When we visit someone’s house, is anyone able to resist checking out the contents of the shelves and drawing conclusions about the owner from the books there? During the coronavirus shutdown, of course, video calls and interviews have allowed us to scrutinise the books of colleagues and celebrities, peering behind someone’s head to make out the letters on a spine beyond them. A book collection is a map of someone’s thoughts, tastes and influences. Visitors to The Red House have this experience as they look about Benjamin Britten and Peter Pears’ Library.
What’s true for books holds good for other things of course: our listening habits are just as revealing. Among the materials in the archive at The Red House is Britten and Pears’ record collection: long runs of vinyl LPs, filling numerous shelves in a climate-controlled strongroom.
A composer and a tenor: you’d expect the bulk of their records to be classical music, and of course that’s true. The collection is an encyclopedia of classical music, from the Baroque to the two men’s own day, with many performances by their friends and contemporaries. Other genres are represented, however: Britten had a long-standing interest in Indian music, and there are several LPs of this including some by the sitar virtuoso Ustad Vilayat Khan, who performed at the Aldeburgh Festival in the 1950s. Interestingly, too, there is at least one jazz album – a 1970s triple album retrospective of the career of Duke Ellington.
As a young man in the 1930s, Britten would certainly have been exposed to jazz. While part of the circle around W.H. Auden, he did write cabaret songs, and one might expect Auden, with his love of pastiche, irony and the re-use of motifs from contemporary culture, to have pushed him in the direction of jazz (Auden, of course, noted that his poem “Miss Gee” was to be heard internally to the tune of “St James’ Infirmary”). But Britten, unlike Stravinsky, Satie, Ravel or many other composers of his time, seems not to have been interested in adapting jazz harmonies or rhythms for his own music.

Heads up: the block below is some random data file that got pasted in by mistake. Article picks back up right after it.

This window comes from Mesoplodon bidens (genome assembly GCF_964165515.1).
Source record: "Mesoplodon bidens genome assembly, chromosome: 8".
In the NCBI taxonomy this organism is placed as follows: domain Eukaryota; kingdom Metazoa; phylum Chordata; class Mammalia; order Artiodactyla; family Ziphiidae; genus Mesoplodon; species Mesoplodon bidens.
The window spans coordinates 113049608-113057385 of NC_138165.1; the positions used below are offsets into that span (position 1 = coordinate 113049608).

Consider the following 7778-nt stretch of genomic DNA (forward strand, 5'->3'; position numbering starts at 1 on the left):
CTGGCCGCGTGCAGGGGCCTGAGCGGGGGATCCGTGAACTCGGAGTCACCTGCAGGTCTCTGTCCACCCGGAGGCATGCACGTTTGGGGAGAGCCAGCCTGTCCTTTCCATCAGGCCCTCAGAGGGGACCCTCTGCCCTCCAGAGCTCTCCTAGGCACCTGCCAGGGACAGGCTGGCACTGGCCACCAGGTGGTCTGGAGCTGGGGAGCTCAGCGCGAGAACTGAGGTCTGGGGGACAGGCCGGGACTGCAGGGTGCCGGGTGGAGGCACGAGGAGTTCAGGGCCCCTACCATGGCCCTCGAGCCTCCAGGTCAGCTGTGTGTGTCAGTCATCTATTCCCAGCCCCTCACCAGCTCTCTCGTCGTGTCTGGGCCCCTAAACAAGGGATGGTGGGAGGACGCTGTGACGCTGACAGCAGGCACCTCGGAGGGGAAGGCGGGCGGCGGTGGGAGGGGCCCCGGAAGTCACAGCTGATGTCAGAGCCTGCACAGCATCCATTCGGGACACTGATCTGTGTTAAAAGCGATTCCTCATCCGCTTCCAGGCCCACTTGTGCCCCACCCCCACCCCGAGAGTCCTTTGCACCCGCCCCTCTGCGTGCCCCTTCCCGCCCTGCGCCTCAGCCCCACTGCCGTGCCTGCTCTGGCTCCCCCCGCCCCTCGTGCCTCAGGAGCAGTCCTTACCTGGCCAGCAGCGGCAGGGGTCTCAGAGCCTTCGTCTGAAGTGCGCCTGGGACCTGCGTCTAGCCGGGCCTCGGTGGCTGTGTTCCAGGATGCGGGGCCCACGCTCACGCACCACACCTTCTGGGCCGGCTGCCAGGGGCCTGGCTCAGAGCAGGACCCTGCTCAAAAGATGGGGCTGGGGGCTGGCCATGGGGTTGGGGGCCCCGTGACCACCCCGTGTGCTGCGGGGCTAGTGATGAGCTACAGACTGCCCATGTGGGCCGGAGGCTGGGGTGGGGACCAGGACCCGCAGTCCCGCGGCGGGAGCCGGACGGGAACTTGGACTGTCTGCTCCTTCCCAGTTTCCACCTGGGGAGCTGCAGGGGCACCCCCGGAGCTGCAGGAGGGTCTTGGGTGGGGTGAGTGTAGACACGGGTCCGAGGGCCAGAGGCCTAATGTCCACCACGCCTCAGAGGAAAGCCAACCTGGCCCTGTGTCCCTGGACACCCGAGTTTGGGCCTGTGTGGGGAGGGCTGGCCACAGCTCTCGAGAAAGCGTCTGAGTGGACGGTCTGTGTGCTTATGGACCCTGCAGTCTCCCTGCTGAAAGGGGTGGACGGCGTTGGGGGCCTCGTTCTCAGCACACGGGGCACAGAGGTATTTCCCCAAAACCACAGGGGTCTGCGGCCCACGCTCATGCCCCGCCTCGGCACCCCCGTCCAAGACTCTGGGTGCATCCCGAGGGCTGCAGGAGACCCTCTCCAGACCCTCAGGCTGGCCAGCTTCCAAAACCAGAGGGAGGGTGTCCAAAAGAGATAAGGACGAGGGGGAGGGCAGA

On the face of it, then, the connection isn’t an obvious one. However, digging deeper, one finds not influence but parallelism. Ellington, of course, is one of the most ambitious of jazz orchestrators; writing for the whole orchestra and experimenting with longer-form suite compositions such as Black, Brown and Beige or the Far East Suite, both represented on Britten’s compilation. And in addition to Ellington moving towards classical practice in this way, we can also see some parallelisms with the jazz composer in how Britten worked.
Britten wrote very much with particular voices and instrumentalists in mind: he wrote not for “tenor” but for Pears, the music he wrote for him adapting as Pears grew older and his voice slid lower in the register. The arrival in Britten’s circle of Rostropovich and Julian Bream meant pieces for cello and guitar that they could perform; the deaths of Kathleen Ferrier and Dennis Brain doubtless meant that Britten composed less for their particular specialisms. In the same way, Duke Ellington’s music reflects the personnel of his band: if you have Johnny Hodges in the band, you are going to write lush ballads for alto sax. Harry Carney’s baritone sax and Cootie Williams’ trumpet likewise get regular showcases. Conversely, the Ellington band never had a virtuoso bassist after Jimmy Blanton died in the 1940s, and the repertoire reflects that.
For Britten and for Ellington, then, the music is not created in the abstract: it is written for, and influenced by, a particular circle of creative musicians. One LP in a strongroom full of them illustrates how composers in different genres have a common practice: while their works may sound radically different, each would surely have recognised and respected the other’s way of working.
- Dr Christopher Hilton, Head of Archive and Library